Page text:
This post is part of a series of tutorials on C++

In C++ classes, it is often taken for granted that we can treat them like primitive types. For example, the seemingly innocent bit of code hopefully does what we want it to:

A standard interpretation of the last line of code is that animal will store {'c', 'a', 't'}, and indeed it will. But, the way in which this happened is quite curious. Running the above code will show output that indicates the overloaded constructor is called twice. Nevertheless, we have presumably created three instances of ThreeLetterWord. So, what constructor was called for animal?

It turns out that when you create a class in C++, a variety of default functionality is created for you so that you can do the above. The line ThreeLetterWord animal = cat; takes advantage of this, in particular, by using an implicitly defined copy constructor. Copy constructors always have the form:

ClassName (const ClassName& cn);

These constructors take a const reference to a class of the same type, with the express purposes of reading its values and transferring them to the current instance of the class being created. When a line like ThreeLetterWord animal = cat; executes, C++ implicitly calls the copy constructor. One could have just as easily executed ThreeLetterWord animal(cat); and achieved the same effect.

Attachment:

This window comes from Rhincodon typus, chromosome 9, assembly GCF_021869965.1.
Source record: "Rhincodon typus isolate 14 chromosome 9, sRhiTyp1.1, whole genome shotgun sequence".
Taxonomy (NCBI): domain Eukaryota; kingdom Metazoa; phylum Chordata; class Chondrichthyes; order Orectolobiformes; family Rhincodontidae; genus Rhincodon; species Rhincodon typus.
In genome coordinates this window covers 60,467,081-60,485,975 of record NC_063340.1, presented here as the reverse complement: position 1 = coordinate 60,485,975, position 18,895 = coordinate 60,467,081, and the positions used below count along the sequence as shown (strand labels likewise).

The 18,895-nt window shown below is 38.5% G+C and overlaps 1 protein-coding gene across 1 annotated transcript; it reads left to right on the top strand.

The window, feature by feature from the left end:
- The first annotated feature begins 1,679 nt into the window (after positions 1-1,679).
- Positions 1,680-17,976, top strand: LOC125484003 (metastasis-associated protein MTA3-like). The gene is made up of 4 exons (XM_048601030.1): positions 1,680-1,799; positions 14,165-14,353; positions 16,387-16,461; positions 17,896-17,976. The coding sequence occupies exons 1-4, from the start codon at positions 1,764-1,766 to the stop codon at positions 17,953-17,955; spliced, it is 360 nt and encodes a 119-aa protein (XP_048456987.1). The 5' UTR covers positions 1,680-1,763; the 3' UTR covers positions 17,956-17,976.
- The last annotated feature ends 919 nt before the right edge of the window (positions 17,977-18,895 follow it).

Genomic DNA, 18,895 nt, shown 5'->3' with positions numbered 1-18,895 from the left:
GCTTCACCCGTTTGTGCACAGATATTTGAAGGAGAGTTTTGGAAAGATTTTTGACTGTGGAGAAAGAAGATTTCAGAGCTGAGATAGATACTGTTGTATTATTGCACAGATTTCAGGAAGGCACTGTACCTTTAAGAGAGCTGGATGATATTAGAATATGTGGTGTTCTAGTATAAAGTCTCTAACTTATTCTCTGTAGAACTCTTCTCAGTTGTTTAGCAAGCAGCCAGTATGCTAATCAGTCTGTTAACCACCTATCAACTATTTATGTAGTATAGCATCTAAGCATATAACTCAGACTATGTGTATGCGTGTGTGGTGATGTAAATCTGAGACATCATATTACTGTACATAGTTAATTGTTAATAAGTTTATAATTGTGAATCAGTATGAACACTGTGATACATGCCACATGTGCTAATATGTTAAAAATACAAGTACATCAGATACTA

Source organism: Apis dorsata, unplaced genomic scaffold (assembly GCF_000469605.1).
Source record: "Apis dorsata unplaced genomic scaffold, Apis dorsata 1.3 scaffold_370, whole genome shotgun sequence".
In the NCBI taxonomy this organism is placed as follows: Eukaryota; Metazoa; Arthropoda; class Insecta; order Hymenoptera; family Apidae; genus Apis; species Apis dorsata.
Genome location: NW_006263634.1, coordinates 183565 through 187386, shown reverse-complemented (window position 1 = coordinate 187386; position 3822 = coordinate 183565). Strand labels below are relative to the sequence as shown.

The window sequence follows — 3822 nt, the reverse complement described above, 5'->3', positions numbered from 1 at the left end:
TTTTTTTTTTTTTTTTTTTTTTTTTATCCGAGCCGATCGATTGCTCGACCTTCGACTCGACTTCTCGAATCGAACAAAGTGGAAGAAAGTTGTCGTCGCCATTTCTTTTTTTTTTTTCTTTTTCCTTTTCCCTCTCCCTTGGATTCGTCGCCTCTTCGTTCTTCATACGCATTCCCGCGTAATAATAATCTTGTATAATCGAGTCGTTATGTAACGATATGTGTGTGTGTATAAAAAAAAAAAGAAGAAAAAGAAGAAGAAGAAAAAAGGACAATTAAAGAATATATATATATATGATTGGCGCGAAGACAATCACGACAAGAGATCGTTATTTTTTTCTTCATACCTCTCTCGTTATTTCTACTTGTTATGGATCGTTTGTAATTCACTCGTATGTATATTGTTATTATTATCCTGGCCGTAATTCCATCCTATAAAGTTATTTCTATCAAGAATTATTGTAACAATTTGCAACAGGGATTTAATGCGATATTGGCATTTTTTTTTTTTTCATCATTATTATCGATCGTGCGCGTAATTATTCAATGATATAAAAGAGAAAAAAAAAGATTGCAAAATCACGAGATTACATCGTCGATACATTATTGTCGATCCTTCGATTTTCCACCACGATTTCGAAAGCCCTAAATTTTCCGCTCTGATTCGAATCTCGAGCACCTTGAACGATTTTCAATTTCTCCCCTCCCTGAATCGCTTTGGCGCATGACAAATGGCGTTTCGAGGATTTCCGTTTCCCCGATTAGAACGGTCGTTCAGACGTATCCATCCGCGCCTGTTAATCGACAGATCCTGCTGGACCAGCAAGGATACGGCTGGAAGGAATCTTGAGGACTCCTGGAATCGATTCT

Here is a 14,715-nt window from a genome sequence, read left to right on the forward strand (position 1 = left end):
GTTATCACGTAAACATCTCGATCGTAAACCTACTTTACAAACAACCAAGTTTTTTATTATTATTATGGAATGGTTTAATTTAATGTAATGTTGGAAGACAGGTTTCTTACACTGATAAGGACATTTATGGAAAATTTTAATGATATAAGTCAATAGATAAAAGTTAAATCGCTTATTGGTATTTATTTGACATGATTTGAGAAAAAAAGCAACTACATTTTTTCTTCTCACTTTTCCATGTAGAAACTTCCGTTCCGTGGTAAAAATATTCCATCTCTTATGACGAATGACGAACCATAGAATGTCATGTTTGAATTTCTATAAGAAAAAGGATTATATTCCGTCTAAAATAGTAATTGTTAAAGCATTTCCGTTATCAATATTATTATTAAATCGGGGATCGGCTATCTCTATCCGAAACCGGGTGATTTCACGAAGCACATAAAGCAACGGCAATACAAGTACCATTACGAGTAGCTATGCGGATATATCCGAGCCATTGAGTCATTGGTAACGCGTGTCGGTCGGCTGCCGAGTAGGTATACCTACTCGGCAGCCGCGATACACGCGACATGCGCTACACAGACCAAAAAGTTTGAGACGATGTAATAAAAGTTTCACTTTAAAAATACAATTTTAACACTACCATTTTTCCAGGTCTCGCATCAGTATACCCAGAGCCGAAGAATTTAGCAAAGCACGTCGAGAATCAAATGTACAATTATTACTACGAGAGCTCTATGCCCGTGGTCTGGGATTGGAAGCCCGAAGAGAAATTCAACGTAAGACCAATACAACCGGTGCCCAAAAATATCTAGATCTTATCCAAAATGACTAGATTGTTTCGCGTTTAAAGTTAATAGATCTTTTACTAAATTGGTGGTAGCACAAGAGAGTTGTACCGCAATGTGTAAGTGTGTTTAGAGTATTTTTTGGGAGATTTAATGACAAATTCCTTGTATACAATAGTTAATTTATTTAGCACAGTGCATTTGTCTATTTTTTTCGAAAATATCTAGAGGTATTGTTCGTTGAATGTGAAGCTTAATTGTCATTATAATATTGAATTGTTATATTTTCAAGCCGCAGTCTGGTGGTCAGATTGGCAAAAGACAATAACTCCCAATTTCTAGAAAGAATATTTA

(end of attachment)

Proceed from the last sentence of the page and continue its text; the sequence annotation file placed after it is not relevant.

For most simple class types, using the implicitly-defined, default implementation of the copy constructor is often fine. Nevertheless, it’s also a good practice to get in the habit of coding them yourself. For our class, this would look like this:

It’s important to understand what the C++ default does for these. Typically, a C++ copy constructor does a shallow copy. In particular, this means that pointer and array types are copied with a direct assignment. As a result, their values are not copied, but rather pointers are set to point to the same place. This means that in our first version of ThreeLetterWord, where we did not code our own copy constructor, we could fall prey to the following type of bug:

The above code has serious problems. In addition to allowing one member to access the memory of the other, you can’t properly de-allocated it! When you execute this code, you may get a segfault or a command terminated by signal 11 because the destructor ~ThreeLetterWord() I coded up will end up calling delete[] on the same address twice.

You’ll note that I changed the private data member letters to be heap-allocated char* instead of a statically allocated array of length 3. It turns out that when the member was char letters[3] C++ knows how to do the right deep copy of all the array entries. Any class that has to do memory management within it should implement a copy constructor, and in general, it’s useful to just get in the habit of coding this. Some people also use access rights like private to specifically disable certain types of construction.

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